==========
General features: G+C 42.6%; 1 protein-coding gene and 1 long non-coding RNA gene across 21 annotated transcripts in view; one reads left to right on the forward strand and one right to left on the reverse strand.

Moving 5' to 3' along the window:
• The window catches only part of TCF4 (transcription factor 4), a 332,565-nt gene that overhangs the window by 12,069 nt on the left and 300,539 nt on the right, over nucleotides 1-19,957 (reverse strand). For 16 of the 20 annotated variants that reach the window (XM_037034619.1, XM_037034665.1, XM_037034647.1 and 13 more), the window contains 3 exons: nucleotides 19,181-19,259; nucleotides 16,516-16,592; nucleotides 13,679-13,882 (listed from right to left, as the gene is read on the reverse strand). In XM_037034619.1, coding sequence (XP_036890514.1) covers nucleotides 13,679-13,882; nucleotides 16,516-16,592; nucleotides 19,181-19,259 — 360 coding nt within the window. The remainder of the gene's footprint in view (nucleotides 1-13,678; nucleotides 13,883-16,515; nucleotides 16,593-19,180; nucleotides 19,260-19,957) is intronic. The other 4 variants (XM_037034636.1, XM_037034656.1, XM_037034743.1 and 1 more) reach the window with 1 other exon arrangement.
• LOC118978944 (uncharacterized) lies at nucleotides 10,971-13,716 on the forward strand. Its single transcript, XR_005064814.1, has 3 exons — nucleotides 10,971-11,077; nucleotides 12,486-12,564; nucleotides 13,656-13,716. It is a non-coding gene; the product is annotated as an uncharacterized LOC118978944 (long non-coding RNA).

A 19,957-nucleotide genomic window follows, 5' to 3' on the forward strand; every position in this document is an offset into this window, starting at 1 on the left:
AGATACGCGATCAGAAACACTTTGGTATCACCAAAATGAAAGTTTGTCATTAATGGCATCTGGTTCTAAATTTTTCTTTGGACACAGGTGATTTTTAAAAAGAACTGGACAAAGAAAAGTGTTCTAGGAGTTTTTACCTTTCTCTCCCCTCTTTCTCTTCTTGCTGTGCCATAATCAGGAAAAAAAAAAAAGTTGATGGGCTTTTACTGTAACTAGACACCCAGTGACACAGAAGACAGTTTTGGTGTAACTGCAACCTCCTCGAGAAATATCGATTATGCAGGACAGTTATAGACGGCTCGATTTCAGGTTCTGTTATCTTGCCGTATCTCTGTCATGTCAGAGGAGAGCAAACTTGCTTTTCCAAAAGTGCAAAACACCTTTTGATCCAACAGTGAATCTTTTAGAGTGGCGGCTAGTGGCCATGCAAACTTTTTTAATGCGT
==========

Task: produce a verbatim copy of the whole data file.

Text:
General features: G+C 42.6%; 1 protein-coding gene and 1 long non-coding RNA gene across 21 annotated transcripts in view; one reads left to right on the forward strand and one right to left on the reverse strand.

Moving 5' to 3' along the window:
• The window catches only part of TCF4 (transcription factor 4), a 332,565-nt gene that overhangs the window by 12,069 nt on the left and 300,539 nt on the right, over nucleotides 1-19,957 (reverse strand). For 16 of the 20 annotated variants that reach the window (XM_037034619.1, XM_037034665.1, XM_037034647.1 and 13 more), the window contains 3 exons: nucleotides 19,181-19,259; nucleotides 16,516-16,592; nucleotides 13,679-13,882 (listed from right to left, as the gene is read on the reverse strand). In XM_037034619.1, coding sequence (XP_036890514.1) covers nucleotides 13,679-13,882; nucleotides 16,516-16,592; nucleotides 19,181-19,259 — 360 coding nt within the window. The remainder of the gene's footprint in view (nucleotides 1-13,678; nucleotides 13,883-16,515; nucleotides 16,593-19,180; nucleotides 19,260-19,957) is intronic. The other 4 variants (XM_037034636.1, XM_037034656.1, XM_037034743.1 and 1 more) reach the window with 1 other exon arrangement.
• LOC118978944 (uncharacterized) lies at nucleotides 10,971-13,716 on the forward strand. Its single transcript, XR_005064814.1, has 3 exons — nucleotides 10,971-11,077; nucleotides 12,486-12,564; nucleotides 13,656-13,716. It is a non-coding gene; the product is annotated as an uncharacterized LOC118978944 (long non-coding RNA).

A 19,957-nucleotide genomic window follows, 5' to 3' on the forward strand; every position in this document is an offset into this window, starting at 1 on the left:
AGATACGCGATCAGAAACACTTTGGTATCACCAAAATGAAAGTTTGTCATTAATGGCATCTGGTTCTAAATTTTTCTTTGGACACAGGTGATTTTTAAAAAGAACTGGACAAAGAAAAGTGTTCTAGGAGTTTTTACCTTTCTCTCCCCTCTTTCTCTTCTTGCTGTGCCATAATCAGGAAAAAAAAAAAAGTTGATGGGCTTTTACTGTAACTAGACACCCAGTGACACAGAAGACAGTTTTGGTGTAACTGCAACCTCCTCGAGAAATATCGATTATGCAGGACAGTTATAGACGGCTCGATTTCAGGTTCTGTTATCTTGCCGTATCTCTGTCATGTCAGAGGAGAGCAAACTTGCTTTTCCAAAAGTGCAAAACACCTTTTGATCCAACAGTGAATCTTTTAGAGTGGCGGCTAGTGGCCATGCAAACTTTTTTAATGCGT